The Road (2009)

The Road directed by John Hillcoat ( the excellent Aussie western the Proposition) has survived a long and winding road of it's own making it finally to the big screen having had it's release date changed no fewer than four times, which is rarely a good sign. Based on the Pulitzer Prize winning novel my Cormac McCarthy (No Country for Old Men, the Border trilogy) and starring the always reliably amazing Viggo Mortensen. Mortenson stars as a single dad on a journey south towards the coastline with his ten year old son (solid newcomer Kodi Smit-McPhee) in an world ravaged by some unseen unexplained event. Civilization is no more and the few stragglers left are either starving or have become redneck cannibals, killing and eating the weak. This is not to compare the film to Road Warrior of Neil Marshall's underrated Doomsday. It's presented matter of faculty, in graphic detail and very literally with absolutely stunning production design and costuming-and there in lies the problem with The Road. It is perhaps too literal. When discussions turn to the prospect of a world without man, and the umpteenth "Keeping the fire alive" speech you become keenly aware of where this tale will end. Charlize Theron  (in flash backs) has the thankless task of being cast as "The Boy"'s mother, pregnant at the time of the cataclysm she gives birth in a ashen burned out America devoid of humanity.  She understandably begins to deteriorate as the world crumbles choosing suicide over survival. Survival is not the same as Living. The Road works best as a high brow well intentioned horror film, in those moments it shines as a truly horrific horror film for adults.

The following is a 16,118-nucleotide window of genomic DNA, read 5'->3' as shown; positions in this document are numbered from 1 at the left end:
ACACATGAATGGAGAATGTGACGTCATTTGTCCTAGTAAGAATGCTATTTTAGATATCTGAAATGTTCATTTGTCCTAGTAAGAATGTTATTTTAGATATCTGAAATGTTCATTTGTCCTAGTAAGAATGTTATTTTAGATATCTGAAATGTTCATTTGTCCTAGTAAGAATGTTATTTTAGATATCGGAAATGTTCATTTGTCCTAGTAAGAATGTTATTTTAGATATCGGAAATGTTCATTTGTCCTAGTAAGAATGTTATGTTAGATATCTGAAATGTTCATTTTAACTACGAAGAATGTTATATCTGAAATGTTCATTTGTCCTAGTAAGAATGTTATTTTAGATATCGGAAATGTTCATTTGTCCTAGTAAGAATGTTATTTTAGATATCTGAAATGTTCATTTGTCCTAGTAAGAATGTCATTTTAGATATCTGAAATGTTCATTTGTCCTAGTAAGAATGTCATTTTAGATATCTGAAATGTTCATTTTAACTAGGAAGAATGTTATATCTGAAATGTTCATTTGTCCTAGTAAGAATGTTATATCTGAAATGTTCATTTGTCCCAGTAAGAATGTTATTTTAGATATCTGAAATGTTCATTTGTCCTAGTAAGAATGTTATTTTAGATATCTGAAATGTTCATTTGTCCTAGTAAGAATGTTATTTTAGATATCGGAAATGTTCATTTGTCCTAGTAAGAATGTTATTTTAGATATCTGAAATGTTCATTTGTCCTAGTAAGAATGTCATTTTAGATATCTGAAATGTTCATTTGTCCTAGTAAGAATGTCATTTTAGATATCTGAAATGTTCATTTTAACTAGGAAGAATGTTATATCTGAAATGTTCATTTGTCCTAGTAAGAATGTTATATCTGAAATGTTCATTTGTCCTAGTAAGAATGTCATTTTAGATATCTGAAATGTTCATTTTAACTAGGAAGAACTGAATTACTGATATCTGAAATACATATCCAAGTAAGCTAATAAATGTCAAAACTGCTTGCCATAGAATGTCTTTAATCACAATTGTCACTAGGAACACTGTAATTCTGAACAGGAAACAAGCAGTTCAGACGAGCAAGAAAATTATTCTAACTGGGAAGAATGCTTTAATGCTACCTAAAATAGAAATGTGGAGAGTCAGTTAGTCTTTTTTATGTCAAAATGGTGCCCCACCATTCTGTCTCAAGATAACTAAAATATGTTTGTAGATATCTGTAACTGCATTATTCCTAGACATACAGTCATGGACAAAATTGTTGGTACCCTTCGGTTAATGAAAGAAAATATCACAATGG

It's the film's denouement, it's final two minutes that everything falls apart and becomes insultingly bad.

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   That the father is dying of tuberculosis the entire film is no spoiler as it's very clear from the onset.  But following his eventual death we are surpassed on the beach at the end of the world with an almost unrecognizable Guy Pierce offering salvation to a child referred to as "god" repeatedly . It seems that having a single father battle illness, cannibals, the ever present reality of frost bite, starvation and death to protect his child is not the message we should get no- it's the sudden arrival of  Guy Pierce, Molly Parker (whom deserves to be a star damn it!) their two children  (a boy and a girl) and a god damn dog- (the only other animals in the film are three dead grasshoppers for food and the surprise discovery a live beetle) . Basically a single father willing to die to protect his child is not remotely as good as a heteronormative nuclear family.  It's insulting, ugly and disappointing. I found the love of the father and son far more important than this bullshit American dream in the apocalypse tacked on to give us hope. We don't deserve it nor was it earned.  It breaks the reality the film created. It feels false and demeaning to audiences and is profoundly anti-nontraditional family.

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 The Road has many amazing elements that make it worth seeing including uniformly excellent acting, the aforementioned production design, the desolate wilderness (Shot on location in Oregon, Washington)is breathtaking to behold and the score works-liek the rest of The Road-in places. Nick Cave (who wrote the screenplay for John Hillcoat's gritty and violent film The Proposition) and Warren Ellis contribute a score that in its percussive terror is engaging and electrifying but the somber piano motifs through out referencing literal scenes of pianos are schmaltzy and misguided at best,  at their worst simply lazy. Especially coming from such formidably talented musicians. It's by no means a bad film, simply not a great film which it feels it well could have been, but the lack of the philosophical and psychological depth weigh down the film. It's simply too literal. Too focused on the details.  Like so many of  The Road's terrifying rural locations, you can't see the forest for the trees.

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